Issue 1005

Australia

A motion to dismiss the vice president of the University of Sydney Union (USU), Tom Raue, failed to pass at a board meeting on April 17.

Raue's supporters erupted with delight when the motion, moved by the USU president, did not get the required two thirds majority.

"Money speaks” is the message we should be taking from the resignation of NSW premier Barry O'Farrell, after the Independent Commission Against Corruption (ICAC) revealed he accepted a vintage bottle of wine valued at almost $3000 from the head of Australian Water Holdings (AWH), Nick Di Girolamo, who was lobbying for a lucrative state government contract.

AWH is accused of inappropriately billing Sydney Water and using the money for political donations while lobbying for an public/private partnership with state-owned Sydney water to roll out Sydney’s water infrastructure.

More than 400 people turned out in Geelong on April 5 to demand that the government be more humane to refugees and asylum seekers.

The Combined Refugee Action Group (CRAG) organised the rally, and called on the government to: immediately end offshore processing and mandatory detention, re-install family reunion for refugees, and to end the indefinite detention of refugees with negative ASIO status.

In heritage-listed trees around Cairns’ main library, a colony of flying foxes has lived and bred for 30 years.

As evening sets in, thousands of fruit bats fly out across the city and Trinity Inlet in search of food. Tourists look up in wonder at this wildlife event in the heart of a city.

Fruit bats, or spectacled flying foxes, have been listed as vulnerable due to a decline in overall numbers.

An ongoing blockade of an unconventional gas drill site in Bentley, 12 kilometres from Lismore’s CBD in NSW, has so far stopped gas company Metgasco from starting exploration in the area.

This test drill will help determine whether there are commercial quantities of gas available, and if so, up to 1000 wells could potentially be drilled in the area.

Hundreds of people are permanently camping on land next to the drill site, and at times numbers have swelled to 2000, as the community acts to stop heavy machinery from entering.

The Friends of the Earth “Radioactive Exposure Tour” is taking place from April 12 to 27. Forty people will travel from Melbourne and Adelaide through to Alice Springs and Tennant Creek.

The tour will take people to the heart of the Australian nuclear industry, exposing the realities of “radioactive racism” and the environmental impacts of uranium mining.

The Western Australia senate election re-run has resulted in a big drop in support for the major parties and significant swings to the Greens and the Palmer United Party (PUP).

Greens, PUP and Labor have won one seat each while the Liberals have won two seats. The final seat will be decided by preferences and is expected to go to either Liberal or Labor.

For the first time in Australian history, construction workers are facing government moves to seize houses and cars in relation to an industrial dispute.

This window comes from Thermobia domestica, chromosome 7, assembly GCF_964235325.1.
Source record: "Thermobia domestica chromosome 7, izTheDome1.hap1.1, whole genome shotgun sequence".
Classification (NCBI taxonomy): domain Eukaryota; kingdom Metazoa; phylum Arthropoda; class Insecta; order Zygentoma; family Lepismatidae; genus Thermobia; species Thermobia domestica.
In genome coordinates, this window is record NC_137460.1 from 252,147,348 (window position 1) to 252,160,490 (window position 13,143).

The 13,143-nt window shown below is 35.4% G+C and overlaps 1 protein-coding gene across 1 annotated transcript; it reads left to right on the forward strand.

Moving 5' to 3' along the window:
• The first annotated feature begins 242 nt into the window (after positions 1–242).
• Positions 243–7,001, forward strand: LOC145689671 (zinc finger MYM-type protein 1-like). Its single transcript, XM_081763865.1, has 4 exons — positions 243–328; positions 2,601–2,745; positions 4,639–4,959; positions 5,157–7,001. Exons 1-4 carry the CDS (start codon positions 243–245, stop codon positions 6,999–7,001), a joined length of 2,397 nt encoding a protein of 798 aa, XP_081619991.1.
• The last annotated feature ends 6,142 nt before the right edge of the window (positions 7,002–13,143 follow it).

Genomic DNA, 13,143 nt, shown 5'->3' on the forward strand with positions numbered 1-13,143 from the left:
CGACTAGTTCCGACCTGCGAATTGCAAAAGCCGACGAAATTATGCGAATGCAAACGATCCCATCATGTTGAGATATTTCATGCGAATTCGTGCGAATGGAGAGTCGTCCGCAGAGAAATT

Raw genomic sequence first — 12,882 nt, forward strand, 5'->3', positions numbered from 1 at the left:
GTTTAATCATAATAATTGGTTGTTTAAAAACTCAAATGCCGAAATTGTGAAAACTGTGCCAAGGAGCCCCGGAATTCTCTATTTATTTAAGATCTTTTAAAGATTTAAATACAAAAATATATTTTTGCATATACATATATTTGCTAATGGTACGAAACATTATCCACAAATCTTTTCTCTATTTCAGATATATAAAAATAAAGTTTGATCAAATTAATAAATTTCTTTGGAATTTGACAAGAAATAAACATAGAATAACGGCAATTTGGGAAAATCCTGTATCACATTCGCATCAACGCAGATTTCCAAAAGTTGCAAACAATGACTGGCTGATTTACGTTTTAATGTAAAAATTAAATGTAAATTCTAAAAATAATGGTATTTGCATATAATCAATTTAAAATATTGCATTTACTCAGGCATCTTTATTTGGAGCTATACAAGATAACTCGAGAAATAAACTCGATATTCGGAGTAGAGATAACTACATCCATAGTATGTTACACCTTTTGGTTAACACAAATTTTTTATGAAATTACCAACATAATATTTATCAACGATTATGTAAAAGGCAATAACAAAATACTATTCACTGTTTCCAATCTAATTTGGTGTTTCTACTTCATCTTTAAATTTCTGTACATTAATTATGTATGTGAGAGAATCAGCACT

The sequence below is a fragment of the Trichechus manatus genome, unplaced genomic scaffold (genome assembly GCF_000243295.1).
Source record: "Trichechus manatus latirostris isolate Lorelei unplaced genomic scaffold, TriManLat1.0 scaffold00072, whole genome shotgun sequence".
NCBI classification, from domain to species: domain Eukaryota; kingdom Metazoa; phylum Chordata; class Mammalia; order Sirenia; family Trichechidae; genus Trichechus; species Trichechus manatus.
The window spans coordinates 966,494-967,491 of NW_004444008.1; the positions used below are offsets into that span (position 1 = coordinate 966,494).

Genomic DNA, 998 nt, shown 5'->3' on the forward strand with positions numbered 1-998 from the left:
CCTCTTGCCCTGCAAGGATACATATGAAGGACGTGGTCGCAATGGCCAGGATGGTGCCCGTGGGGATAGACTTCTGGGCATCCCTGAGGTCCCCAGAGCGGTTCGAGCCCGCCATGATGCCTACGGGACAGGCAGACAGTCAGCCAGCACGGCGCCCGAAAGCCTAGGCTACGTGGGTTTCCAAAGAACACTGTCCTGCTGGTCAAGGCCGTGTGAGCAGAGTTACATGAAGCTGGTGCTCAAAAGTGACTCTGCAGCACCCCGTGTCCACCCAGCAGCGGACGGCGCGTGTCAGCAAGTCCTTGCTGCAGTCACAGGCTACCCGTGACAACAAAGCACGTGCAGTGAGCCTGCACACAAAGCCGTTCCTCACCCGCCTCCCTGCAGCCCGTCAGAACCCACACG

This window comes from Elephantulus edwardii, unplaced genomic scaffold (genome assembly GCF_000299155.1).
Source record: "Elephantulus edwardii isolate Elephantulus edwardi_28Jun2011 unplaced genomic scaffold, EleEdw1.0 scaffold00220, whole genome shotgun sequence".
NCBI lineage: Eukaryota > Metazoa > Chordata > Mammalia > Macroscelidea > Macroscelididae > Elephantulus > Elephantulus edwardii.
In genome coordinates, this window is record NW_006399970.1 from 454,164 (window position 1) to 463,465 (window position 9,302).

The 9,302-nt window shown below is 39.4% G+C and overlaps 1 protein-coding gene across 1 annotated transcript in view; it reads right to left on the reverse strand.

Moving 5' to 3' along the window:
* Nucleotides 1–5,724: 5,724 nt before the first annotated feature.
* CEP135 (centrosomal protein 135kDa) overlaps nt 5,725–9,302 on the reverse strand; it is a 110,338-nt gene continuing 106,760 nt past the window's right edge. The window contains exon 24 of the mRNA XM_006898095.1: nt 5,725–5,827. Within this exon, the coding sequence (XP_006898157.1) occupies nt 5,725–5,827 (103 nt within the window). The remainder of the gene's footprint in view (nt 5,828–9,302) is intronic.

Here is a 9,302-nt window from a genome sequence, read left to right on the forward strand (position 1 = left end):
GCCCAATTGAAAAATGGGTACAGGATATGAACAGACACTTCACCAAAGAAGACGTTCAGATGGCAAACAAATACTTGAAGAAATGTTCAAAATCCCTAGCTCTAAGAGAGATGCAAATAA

The 33 workers affected took part in an eight-day strike in north-west WA in 2008. Mick Buchan of the Construction Forestry Mining Energy Union (CFMEU) told the ABC that the dispute between workers and the company was resolved at the time.

“It was some time later that the ABCC [Australian Building Construction Commission] intervened and brought charges against individuals”, he said.

Two hundred people attended a public meeting at the University of Sydney on April 7 to support the boycott, divestment and sanctions (BDS) campaign against Israel.

Guest speaker Professor Jake Lynch is facing legal action from an Israeli law centre, the Shurat HaDin, for his refusal to cooperate with Israeli academics in honour of the academic boycott called by Palestinians.

About 500 workers took to the streets of Geelong on April 7 demanding support for manufacturing jobs.

Many workers were from Ford and Alcoa, which have recently announced closures. Workers from other related industries also attended along with firefighters, nurses and teachers showing solidarity on the march.

Not all workers and unions were from blue-collar backgrounds. Clerical workers, technical staff and support services are also affected by the closures.

Public housing residents from the historic inner-suburb of Millers Point rallied at Sydney Town Hall on April 7 to oppose state government plans to sell off nearly 400 public housing properties.

City of Sydney Liberal councillor Christine Forster moved a motion in support of the state government's move to evict the tenants and sell the properties. But the council voted overwhelmingly against the sale plan and instead allocated funds and resources to help the residents' campaign.

Despite two court decisions rejecting Rio Tinto’s bid to expand a Hunter Valley coalmine, the expansion may still go ahead under NSW government rules that allow the company to override environmental concerns and local community objections.